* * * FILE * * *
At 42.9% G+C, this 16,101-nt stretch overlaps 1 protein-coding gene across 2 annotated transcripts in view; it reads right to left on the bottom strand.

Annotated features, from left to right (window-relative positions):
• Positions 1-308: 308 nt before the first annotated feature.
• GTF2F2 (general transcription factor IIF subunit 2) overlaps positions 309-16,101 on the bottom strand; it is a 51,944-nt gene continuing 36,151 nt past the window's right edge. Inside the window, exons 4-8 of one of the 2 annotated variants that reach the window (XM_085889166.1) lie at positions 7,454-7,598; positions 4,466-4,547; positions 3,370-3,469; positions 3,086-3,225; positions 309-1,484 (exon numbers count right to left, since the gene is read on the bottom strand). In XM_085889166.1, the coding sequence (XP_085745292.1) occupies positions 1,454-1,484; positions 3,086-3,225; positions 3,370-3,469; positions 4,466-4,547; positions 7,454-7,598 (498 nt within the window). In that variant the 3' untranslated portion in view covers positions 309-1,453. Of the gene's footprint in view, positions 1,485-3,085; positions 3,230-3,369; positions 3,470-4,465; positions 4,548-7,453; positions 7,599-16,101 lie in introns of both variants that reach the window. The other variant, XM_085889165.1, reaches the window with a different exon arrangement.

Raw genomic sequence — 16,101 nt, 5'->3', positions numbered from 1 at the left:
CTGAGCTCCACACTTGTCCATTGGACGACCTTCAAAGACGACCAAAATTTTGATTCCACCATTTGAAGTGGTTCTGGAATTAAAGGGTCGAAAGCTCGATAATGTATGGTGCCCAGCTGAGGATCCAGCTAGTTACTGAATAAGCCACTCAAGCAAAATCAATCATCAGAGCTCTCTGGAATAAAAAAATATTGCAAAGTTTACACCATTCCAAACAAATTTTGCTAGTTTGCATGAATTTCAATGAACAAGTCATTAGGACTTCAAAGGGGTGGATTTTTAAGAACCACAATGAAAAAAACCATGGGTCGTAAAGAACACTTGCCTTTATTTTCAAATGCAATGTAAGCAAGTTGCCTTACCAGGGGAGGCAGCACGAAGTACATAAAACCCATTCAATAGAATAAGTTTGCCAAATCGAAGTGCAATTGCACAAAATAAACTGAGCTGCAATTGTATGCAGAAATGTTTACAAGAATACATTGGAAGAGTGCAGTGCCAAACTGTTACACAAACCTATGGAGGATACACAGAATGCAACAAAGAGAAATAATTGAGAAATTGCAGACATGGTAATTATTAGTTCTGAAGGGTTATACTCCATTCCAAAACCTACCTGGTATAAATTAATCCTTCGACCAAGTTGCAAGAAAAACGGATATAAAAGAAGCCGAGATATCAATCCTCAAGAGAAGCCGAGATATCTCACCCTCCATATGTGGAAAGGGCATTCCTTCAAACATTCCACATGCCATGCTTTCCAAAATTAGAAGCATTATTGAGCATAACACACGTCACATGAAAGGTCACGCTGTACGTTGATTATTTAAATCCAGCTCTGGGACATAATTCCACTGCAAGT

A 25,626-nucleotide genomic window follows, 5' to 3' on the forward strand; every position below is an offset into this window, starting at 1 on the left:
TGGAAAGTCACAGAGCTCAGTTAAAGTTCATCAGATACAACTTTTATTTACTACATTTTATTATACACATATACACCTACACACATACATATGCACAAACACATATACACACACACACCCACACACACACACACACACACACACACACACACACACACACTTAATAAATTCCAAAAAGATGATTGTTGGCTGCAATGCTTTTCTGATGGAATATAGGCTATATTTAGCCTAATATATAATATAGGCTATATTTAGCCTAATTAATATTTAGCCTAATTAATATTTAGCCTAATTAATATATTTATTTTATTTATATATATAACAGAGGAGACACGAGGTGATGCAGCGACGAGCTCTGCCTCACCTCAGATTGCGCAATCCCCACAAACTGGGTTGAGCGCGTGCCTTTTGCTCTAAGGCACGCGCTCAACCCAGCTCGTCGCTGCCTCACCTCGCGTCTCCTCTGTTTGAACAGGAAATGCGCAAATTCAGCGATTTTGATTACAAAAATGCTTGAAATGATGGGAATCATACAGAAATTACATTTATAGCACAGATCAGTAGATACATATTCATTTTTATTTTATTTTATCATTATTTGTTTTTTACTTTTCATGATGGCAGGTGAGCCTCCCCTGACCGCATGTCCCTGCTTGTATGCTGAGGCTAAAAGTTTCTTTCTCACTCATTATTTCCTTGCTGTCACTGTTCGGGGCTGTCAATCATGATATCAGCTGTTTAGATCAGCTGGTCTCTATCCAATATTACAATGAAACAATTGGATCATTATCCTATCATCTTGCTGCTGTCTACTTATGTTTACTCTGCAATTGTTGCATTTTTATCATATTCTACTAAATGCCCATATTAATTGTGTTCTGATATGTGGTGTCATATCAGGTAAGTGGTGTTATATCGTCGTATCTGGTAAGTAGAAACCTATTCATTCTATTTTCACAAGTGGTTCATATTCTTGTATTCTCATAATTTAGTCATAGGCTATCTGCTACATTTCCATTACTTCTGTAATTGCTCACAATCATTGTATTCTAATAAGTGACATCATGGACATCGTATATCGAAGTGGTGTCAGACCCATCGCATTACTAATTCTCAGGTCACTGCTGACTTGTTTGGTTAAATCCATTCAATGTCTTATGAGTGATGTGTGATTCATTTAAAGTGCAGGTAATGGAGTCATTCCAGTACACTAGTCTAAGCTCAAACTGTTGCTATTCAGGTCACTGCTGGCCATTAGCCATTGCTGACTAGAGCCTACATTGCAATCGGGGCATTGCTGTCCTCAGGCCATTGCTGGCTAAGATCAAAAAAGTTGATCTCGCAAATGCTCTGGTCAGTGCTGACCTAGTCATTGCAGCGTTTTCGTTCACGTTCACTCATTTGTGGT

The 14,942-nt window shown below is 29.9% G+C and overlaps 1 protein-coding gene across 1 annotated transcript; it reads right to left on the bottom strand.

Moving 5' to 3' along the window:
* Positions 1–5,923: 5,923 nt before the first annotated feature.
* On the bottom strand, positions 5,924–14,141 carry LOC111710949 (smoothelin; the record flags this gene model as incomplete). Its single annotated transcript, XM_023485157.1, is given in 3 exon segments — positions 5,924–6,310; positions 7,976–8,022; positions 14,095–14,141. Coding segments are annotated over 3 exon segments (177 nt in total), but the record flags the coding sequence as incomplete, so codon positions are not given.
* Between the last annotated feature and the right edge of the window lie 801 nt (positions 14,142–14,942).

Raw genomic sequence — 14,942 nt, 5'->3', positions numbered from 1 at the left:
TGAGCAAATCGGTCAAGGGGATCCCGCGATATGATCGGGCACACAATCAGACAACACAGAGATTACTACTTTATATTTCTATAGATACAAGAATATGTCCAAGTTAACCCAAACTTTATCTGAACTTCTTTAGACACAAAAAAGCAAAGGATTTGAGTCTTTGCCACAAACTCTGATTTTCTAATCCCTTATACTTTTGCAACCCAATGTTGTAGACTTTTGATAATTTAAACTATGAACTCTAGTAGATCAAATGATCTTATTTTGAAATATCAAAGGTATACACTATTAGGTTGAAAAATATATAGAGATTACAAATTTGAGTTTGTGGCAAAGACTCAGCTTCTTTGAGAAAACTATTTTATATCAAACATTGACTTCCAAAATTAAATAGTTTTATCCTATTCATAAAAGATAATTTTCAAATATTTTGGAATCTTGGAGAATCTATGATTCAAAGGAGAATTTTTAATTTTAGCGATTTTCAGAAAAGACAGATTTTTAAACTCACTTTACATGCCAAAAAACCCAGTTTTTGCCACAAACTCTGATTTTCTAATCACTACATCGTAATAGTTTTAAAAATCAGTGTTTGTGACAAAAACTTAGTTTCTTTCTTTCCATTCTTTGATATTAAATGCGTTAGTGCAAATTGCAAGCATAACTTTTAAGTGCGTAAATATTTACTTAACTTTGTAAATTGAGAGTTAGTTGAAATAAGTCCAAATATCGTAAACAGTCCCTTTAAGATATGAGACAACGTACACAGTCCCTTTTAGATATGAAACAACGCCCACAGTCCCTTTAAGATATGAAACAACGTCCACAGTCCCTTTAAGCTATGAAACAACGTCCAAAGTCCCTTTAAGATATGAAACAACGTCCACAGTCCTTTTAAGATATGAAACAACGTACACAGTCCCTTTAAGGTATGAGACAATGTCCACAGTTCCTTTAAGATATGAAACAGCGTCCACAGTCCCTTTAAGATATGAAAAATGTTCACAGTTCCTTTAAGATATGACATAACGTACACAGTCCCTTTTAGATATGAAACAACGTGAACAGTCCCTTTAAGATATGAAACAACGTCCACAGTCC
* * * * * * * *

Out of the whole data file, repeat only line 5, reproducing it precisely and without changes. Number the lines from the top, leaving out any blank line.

Raw genomic sequence — 16,101 nt, 5'->3', positions numbered from 1 at the left: